Miyagi Network News vol. 161

~Participation in the preservation operation for materials affected by the Tsunami~

Miya Sato, Research Lecturer of Sociology, Hitotsubashi University

 The 3 days from 22nd to 24th of February, I participated in the preservation operation for damaged historical materials, as the activity of the sociology department of Hitotsubashi University. It was organised by Professor Koichi Watanabe, National Institute of Japanese Literature, and our voluntary members were mainly from among the postgraduate students whose expertise were from ancient to contemporary history, belonging to the seminars of Prof Hisashi Watanabe and Prof Masaki Wakao. I myself have been considering what should I do as a researcher of History and have been acting as much as I can; however I did not have any opportunity to join such operations. For this reason, I immediately accepted the offer.

 On the 22nd, we met at floor 11 of the building for all humanities research of Tohoku University. After the outline of the Miyagi Network’s activities and the preservation operations were explained to us by Prof Hirakawa, I started our work. Our tasks were to select and clean up the historical materials damaged by the Tsunami. As for the procedure, Mr Masashi Amano and the skilled voluntary workers of the Miyagi Network instructed us.

 The historical materials, which we treated, were from a house which was located in Sumiyoshi-cho, Ishinomaki City, and included an array of various documents, such as modern times documents in Chinese ink and books from during war-time. Because they were waterlogged by the Tsunami, covered with mud and left 10 months after the disaster, some had  turned to mould. In addition, some were in a situation that each document was tightly adhered and were difficult to peel off. Our series of procedures were to remove the dirt caused by the mould and mud, by using pallets and brushes, to spray ethanol in order to prevent further mould growing, and to select the documents which could be repaired or were unlikely to be restored. As we continued the operation, we paused to recognise the interests and preciousness of each documents, and it in turn led to realising their importance.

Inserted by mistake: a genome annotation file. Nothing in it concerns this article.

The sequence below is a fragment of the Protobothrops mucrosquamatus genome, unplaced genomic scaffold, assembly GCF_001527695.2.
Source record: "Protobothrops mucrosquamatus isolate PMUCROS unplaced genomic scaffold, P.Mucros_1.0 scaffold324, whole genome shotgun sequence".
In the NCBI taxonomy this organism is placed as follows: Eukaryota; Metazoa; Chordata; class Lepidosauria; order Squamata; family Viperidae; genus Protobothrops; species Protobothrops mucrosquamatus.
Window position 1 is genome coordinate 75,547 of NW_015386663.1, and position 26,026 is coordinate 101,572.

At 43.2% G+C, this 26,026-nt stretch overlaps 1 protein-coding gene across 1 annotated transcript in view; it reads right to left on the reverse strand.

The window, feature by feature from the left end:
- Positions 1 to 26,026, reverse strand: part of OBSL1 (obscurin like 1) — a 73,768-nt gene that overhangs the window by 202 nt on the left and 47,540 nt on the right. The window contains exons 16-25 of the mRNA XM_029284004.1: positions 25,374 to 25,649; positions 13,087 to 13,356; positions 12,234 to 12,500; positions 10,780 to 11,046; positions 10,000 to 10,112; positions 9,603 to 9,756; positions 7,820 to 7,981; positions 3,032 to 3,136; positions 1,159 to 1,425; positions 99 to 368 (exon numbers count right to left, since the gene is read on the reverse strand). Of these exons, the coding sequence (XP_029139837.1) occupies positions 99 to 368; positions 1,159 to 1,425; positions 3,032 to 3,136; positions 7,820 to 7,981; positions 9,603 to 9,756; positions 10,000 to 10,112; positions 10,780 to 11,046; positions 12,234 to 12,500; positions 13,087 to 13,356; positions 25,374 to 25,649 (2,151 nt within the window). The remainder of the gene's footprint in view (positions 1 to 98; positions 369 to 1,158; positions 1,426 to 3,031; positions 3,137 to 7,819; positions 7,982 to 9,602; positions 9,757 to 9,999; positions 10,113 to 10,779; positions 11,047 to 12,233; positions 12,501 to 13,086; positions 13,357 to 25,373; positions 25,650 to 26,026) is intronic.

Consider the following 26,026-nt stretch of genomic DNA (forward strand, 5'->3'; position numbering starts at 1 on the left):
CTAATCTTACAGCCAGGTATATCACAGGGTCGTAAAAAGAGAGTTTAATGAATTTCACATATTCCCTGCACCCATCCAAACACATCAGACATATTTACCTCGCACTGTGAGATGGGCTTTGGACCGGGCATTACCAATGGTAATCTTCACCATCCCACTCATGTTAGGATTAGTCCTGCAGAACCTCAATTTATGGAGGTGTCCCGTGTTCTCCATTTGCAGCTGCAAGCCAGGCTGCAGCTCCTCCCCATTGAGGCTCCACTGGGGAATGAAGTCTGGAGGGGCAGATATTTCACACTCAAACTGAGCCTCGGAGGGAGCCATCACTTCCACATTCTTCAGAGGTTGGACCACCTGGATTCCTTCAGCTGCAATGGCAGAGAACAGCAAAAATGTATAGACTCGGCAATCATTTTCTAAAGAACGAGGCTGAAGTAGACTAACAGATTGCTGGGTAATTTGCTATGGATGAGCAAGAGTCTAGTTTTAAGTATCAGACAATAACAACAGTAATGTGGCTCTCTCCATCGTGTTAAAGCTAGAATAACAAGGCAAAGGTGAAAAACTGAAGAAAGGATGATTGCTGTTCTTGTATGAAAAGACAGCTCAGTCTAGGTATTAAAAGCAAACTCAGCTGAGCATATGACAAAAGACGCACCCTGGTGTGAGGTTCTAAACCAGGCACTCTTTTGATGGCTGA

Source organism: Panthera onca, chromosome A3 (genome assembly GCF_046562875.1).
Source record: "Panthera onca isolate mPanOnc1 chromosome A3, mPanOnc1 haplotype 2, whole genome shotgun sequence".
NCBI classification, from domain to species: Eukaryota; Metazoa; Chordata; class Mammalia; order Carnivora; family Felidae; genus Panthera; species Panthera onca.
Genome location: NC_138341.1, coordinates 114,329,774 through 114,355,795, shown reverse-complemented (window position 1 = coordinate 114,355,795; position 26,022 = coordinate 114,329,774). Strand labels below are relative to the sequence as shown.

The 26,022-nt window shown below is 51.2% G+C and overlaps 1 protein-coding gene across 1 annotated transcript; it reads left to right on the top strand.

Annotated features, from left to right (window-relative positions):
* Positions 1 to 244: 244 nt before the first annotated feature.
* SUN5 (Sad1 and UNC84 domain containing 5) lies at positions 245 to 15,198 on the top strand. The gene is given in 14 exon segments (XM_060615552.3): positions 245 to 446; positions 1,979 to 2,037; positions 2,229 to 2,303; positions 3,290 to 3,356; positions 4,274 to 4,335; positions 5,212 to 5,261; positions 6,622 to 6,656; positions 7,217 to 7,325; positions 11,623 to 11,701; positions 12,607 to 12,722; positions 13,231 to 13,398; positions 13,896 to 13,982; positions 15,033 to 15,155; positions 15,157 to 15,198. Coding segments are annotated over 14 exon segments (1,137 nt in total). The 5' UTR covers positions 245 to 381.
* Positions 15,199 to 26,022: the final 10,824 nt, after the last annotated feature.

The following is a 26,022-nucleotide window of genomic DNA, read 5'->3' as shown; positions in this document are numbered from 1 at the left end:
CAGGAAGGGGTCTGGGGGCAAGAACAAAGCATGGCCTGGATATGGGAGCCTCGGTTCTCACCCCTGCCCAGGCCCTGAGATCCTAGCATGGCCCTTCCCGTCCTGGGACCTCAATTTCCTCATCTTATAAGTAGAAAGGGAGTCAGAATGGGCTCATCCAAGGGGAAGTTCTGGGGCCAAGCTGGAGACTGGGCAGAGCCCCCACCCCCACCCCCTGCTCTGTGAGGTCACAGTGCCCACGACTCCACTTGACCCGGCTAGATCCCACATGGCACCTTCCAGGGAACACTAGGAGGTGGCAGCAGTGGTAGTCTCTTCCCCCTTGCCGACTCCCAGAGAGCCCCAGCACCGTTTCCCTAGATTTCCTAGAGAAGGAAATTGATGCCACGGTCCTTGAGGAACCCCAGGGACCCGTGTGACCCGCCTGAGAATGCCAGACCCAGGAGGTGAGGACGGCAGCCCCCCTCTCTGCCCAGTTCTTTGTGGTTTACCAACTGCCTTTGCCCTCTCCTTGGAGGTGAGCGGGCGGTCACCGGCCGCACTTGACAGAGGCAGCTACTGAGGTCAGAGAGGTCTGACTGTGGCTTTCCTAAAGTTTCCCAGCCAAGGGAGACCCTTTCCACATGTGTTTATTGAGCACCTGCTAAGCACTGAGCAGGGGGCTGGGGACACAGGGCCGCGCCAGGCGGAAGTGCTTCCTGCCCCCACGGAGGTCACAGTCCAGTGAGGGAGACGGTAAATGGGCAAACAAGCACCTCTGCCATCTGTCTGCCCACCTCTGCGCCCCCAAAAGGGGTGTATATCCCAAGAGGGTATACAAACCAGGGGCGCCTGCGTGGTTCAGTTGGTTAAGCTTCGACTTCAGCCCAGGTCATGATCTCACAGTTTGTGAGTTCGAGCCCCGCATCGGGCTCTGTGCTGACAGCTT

On the second and third day, each of us kept carrying out the operations. After finishing our tasks on the second day, we could have an opportunity to listen to the presentation by Prof Hirakawa, concerning the process of establishing the Miyagi Network of Preserving Historical Materials, the advance of their activities and the rescuing operations for the materials damaged by the Eastern Japan Earthquake, and the research results by using newly discovered materials, which were rescued by them.

 By the participation, we could take away a sort of a sense of fulfilment from our contribution to their activity in some extent. Simultaneously, as we were impressed by the Miyagi Network’s efforts, we keenly felt the necessity that we had to be more conscious for not only the response when the great disaster happened, but also for preserving the documents, which we treated daily. I believe that each member could have a valuable experience. I would like to express our gratitude to the Miyagi Network for Preserving Historical Materials.

 

NB: The photos are all from the homepage of the Miyagi Network for Preserving Historical Materials.

 

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About Nerwork for Historical Materials
A volunteer group for preserving Cultural Heritage suffered from natural disasters

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